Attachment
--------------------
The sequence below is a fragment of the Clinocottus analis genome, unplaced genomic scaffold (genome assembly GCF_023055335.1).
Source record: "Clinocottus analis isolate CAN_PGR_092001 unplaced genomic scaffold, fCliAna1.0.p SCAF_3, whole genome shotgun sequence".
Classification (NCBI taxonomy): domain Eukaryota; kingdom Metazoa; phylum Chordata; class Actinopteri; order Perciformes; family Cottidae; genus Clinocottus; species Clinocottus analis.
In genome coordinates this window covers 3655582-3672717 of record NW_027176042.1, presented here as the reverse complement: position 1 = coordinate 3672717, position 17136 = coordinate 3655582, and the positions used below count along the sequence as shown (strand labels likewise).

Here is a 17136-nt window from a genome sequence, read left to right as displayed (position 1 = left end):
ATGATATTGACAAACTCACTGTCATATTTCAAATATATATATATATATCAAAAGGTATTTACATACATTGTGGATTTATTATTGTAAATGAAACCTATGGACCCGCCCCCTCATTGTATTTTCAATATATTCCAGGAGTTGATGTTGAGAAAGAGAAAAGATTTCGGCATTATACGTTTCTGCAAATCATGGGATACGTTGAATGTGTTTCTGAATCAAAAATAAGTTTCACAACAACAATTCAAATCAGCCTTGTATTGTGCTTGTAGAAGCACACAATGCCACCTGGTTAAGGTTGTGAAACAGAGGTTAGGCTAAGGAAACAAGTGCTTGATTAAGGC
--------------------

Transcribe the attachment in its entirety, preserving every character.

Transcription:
The sequence below is a fragment of the Clinocottus analis genome, unplaced genomic scaffold (genome assembly GCF_023055335.1).
Source record: "Clinocottus analis isolate CAN_PGR_092001 unplaced genomic scaffold, fCliAna1.0.p SCAF_3, whole genome shotgun sequence".
Classification (NCBI taxonomy): domain Eukaryota; kingdom Metazoa; phylum Chordata; class Actinopteri; order Perciformes; family Cottidae; genus Clinocottus; species Clinocottus analis.
In genome coordinates this window covers 3655582-3672717 of record NW_027176042.1, presented here as the reverse complement: position 1 = coordinate 3672717, position 17136 = coordinate 3655582, and the positions used below count along the sequence as shown (strand labels likewise).

Here is a 17136-nt window from a genome sequence, read left to right as displayed (position 1 = left end):
ATGATATTGACAAACTCACTGTCATATTTCAAATATATATATATATATCAAAAGGTATTTACATACATTGTGGATTTATTATTGTAAATGAAACCTATGGACCCGCCCCCTCATTGTATTTTCAATATATTCCAGGAGTTGATGTTGAGAAAGAGAAAAGATTTCGGCATTATACGTTTCTGCAAATCATGGGATACGTTGAATGTGTTTCTGAATCAAAAATAAGTTTCACAACAACAATTCAAATCAGCCTTGTATTGTGCTTGTAGAAGCACACAATGCCACCTGGTTAAGGTTGTGAAACAGAGGTTAGGCTAAGGAAACAAGTGCTTGATTAAGGC